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Hartford criminal law attorney for Fourth Amendment rightsPeople in the United States have the expectation that their Constitutional rights will be protected in encounters with law enforcement officials. The Fourth Amendment provides protection against unreasonable searches, and this typically means that before police officers or other officials can search a person’s home, vehicle, or electronic devices, they must either receive consent from the person, or they must obtain a search warrant that is based on probable cause that the person has committed a crime. While these rights apply to people within the United States, many people do not realize that when traveling internationally, their phones, laptop computers, or other electronic devices may be subject to searches by customs agents, and in many cases, these searches are performed without obtaining warrants or receiving consent from a device’s owner.

Appeals Court Considers Legality of Border Searches

Concerns about the increasing use of warrantless searches by customs agents have been raised by advocates for privacy and civil liberties. In 2017, the Customs and Border Patrol (CPB) conducted more than 30,000 searches of electronic devices at U.S. borders, which was a massive increase from about 8,500 searches in 2015. Current CBP policies allow agents to open a person’s device and search through its contents, and agents can confiscate a device for up to five days without providing a reason for doing so. 

A number of lawsuits have been filed against the Department of Homeland Security by people who have been subject to these types of searches. In one case that is currently being heard by the First Circuit Court of Appeals, a group of 11 people are challenging the CBP’s policies, claiming that their First and Fourth Amendment rights were violated by border searches. The plaintiffs are all either U.S. Citizens or lawful permanent residents (Green Card holders), and customs officers conducted searches of their devices without obtaining warrants or accusing them of any crimes. In some cases, devices were confiscated and kept for multiple weeks or months.

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search, East Hartford criminal defense attorneyThe Fourth Amendment to the United States Constitution guarantees citizens the right to be free from “unreasonable searches and seizures.” The operative word in that phrase, however, is “unreasonable.” Over the last 240 years, courts at every level have attempted to define what constitutes an unreasonable search or seizure in a variety of situations. Earlier this year, the U.S. Supreme Court was presented with two conflicting interpretations of the Fourth Amendment—one as it applies to a person’s home and the other as it applies to a person’s vehicle.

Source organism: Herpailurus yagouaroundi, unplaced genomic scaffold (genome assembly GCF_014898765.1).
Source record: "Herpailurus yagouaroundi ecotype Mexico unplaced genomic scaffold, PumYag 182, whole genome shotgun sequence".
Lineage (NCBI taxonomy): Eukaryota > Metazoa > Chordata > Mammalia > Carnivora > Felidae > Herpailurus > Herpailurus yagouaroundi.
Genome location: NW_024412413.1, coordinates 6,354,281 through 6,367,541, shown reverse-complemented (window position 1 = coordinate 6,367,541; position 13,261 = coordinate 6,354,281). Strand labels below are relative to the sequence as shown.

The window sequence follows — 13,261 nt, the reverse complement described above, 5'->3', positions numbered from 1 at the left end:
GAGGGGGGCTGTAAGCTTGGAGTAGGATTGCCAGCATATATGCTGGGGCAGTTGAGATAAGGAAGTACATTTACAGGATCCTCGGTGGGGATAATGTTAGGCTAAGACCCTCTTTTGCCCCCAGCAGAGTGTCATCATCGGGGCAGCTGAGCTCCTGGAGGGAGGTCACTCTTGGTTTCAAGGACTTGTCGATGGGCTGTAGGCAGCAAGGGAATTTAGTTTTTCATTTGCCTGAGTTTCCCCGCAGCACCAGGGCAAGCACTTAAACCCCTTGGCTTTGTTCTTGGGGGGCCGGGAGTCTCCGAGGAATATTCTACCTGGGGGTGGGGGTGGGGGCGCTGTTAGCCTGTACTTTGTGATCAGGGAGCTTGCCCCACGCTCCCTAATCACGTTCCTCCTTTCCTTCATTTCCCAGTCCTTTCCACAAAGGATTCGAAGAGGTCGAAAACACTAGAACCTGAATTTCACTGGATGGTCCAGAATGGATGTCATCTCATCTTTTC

Collins v. Virginia

The case originated in Albemarle County, Virginia in June 2013 where a rider on a distinctive orange and black motorcycle fled and eluded police at high rates of speed twice in the period of several weeks. The police used found the person they believed to be in possession of the motorcycle and that the motorcycle was likely to have been stolen. Using social media, the police were able to link the suspected owner/rider to an orange and black motorcycle. Social media also allowed police to find an address for the suspect.

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mobile phone, tracking, Connecticut Criminal Defense AttorneyMost Americans understand the general protections offered by the Fourth Amendment to the U.S. Constitution. Its provisions are meant to guarantee the security of people, their homes, papers, and effects against unreasonable searches and seizures. Only a warrant, based on probable cause, is to give the government the power to override a person’s right to privacy.

The digital age, however, continues to offer new and increasingly ambiguous challenges to the application of law enforcement as it pertains to the Fourth Amendment. The latest example, involving the use of mobile phone records without a warrant, is now headed to the U.S. Supreme Court, a case that is likely to set a precedent for many future decisions.

United States v. Quartavious Davis

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